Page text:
appear, into worldly keenness and common purposes of not unfriendly or disrespectful place; and many instances will have occurred caricature, was chiefly facilitated by the more to a thoughtful observer of the genial influ- recent traits of countenance to which we ence of time on pedantry and formality, when refer. A faithful portrait conveyed so much it arises from à narrow education and not of his character, that the slightest exaggerafrom a prosaic nature. Prudence and tion immediately represented the humorous decorum have sometimes their wild oats to or satirical purpose of the artist. No caricasow, and leave the ground clearer after a turist could have made him look dull, or preliminary crop of prejudices. By far the silly, or intemperate ; but his sagacious look greater number contract with age ; but the was easily converted into a glance of larger and stronger natures expand, as Peel's triumphant slyness or sometimes of complaexpanded, by observation, and still more by cent superiority. By far the best portraits action. Attentive from the first to his im- of him which remain are to be found among mediate duties, he was rewarded for his dili- the sketches of HB. and of Punch. We gent inspection of what was near him by a hope that, among the various memorials constantly increasing circle of vision. His which are to be erected in his honor, there character was strong enough to correspond will be found at least one which may prewith the enlargement of his intellectual serve the memory of his features, and be views; and he had the courage to follow worthy of its subject and of the country ; his convictions when they were bold and but even if our artists add another failure to new, as he had acted upon them when they i the long list of our national shortcomings, were recommended by the traditions and we have no fear that history will fail to do practice of the teachers and colleagues of justice to an honest and generally successful his youth. Even his outward appearance statesman. The emotion which has been corresponded in its development to his mind. occasioned by his death is honorable to the The sagacious but common-place countenance character of the country, and to himself it of his earlier manhood was marked, as he ad- constitutes a memorial so noble and befitting vanced in years, by a peculiar expression of a worthy ruler, refined and somewhat playful acuteness. The ready adaptation of his features to the “ That kings for such a tomb might wish to die.”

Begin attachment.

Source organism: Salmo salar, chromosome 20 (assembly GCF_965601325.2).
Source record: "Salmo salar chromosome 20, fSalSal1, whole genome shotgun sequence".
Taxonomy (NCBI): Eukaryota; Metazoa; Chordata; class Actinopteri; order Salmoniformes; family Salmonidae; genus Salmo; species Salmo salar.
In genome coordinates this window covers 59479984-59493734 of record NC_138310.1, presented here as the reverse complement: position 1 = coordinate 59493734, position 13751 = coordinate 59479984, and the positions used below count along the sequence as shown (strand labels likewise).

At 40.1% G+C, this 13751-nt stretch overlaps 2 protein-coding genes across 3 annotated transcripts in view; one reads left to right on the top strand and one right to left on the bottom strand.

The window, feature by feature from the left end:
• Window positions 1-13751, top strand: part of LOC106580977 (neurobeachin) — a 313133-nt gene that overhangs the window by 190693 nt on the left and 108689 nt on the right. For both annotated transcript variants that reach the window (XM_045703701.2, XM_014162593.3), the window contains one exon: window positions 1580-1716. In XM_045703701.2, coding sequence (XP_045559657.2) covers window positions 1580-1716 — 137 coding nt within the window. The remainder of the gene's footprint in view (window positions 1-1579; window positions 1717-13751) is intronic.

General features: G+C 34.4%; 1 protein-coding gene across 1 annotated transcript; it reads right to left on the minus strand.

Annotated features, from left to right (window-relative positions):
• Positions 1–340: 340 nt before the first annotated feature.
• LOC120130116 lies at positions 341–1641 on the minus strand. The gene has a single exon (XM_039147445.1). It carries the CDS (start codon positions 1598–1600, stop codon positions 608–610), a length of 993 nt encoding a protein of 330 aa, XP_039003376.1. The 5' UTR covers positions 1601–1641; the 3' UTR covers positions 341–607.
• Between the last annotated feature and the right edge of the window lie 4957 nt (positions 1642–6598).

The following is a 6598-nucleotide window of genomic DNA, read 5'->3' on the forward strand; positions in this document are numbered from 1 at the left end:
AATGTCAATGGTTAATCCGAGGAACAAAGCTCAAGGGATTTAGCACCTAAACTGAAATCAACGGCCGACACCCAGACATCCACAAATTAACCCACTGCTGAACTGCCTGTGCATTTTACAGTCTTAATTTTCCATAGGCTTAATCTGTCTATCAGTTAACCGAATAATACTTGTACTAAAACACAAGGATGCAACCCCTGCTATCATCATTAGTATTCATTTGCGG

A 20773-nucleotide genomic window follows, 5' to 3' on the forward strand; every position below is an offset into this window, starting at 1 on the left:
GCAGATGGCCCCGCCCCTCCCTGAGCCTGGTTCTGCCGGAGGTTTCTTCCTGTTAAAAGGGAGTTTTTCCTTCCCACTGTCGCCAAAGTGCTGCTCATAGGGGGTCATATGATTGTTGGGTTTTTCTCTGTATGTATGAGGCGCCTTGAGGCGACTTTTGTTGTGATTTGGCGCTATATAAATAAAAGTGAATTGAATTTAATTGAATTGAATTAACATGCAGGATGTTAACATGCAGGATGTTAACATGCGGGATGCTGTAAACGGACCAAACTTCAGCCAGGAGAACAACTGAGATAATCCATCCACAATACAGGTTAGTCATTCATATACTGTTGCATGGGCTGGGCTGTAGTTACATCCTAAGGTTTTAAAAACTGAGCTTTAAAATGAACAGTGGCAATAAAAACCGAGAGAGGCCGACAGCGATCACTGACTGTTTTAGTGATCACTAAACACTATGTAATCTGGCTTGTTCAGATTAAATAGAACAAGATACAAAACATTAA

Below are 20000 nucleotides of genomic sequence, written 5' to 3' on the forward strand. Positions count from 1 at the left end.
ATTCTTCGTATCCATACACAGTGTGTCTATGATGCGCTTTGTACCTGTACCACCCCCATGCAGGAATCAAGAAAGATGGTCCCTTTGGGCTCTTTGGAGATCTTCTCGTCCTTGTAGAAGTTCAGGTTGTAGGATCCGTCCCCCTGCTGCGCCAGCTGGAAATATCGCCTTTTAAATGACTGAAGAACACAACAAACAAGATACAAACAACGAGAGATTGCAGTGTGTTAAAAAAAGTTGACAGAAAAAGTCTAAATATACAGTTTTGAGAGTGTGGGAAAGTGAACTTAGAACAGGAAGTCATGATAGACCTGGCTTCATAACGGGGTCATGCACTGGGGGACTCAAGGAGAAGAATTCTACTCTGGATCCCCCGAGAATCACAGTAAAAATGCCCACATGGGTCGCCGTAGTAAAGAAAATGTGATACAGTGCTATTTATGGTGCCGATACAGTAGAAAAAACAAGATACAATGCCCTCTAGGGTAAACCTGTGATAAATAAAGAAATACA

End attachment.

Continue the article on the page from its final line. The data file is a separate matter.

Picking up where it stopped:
We have learned with pleasure that the tions who only enjoy it from a distance. The Board of Education is extending the number Koran, we are told, thus printed in Bombay, of its publications in the native languages. is despatched to Persia, Arabia, &c., and inAfter all that can be said of our English stead of costing fifteen, otwenty, or thirty (and much can,) it must be owned that nei- rupees each, as very ordinary copies used to ther here nor anywhere can the body of any do, now sells for three, and sometimes two people be addressed to a good purpose but rupees, with a good profit to the printer. in their own tongue. The art of printing In this way Bombay may now be considered has made great advances of late years in Bom- the book-store of a great part of Central bay,--particularly the lithographic branch, Asia. It is strange to think that the arts of for which the chief Eastern languages are well Christians should thus be used in spreading adapted. We were told the other day that so much of idolatry and error. But as the as many as six different editions of the entire sun shines on the just and on the unjust, so Koran in Arabic have been lately worked off are these arts applied for good purposes as in Bombay, consisting in the aggregate of well as bad. It is consolatory to know that about 15,000 copies. There is great facility I good will be the crowning result.-Indian for such work in Bombay, and the freedom | Paper. of the press,' must thus already be dear to na